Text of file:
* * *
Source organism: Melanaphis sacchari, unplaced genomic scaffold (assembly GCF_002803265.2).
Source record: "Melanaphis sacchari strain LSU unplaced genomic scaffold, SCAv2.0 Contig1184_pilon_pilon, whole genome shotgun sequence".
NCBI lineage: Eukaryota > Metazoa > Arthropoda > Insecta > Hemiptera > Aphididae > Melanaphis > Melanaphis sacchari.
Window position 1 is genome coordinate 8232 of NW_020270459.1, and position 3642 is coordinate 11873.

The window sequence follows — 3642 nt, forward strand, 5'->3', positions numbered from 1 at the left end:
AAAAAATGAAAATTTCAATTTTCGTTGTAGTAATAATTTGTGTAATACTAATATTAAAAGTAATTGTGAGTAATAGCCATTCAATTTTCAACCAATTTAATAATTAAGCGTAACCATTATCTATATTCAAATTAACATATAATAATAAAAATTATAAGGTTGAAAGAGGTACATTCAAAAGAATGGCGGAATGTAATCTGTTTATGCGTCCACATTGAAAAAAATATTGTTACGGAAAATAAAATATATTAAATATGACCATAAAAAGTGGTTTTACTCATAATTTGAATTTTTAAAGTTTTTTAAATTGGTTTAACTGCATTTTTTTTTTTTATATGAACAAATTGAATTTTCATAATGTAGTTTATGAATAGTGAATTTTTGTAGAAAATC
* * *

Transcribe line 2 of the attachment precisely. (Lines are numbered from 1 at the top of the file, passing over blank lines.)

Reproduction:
Source record: "Melanaphis sacchari strain LSU unplaced genomic scaffold, SCAv2.0 Contig1184_pilon_pilon, whole genome shotgun sequence".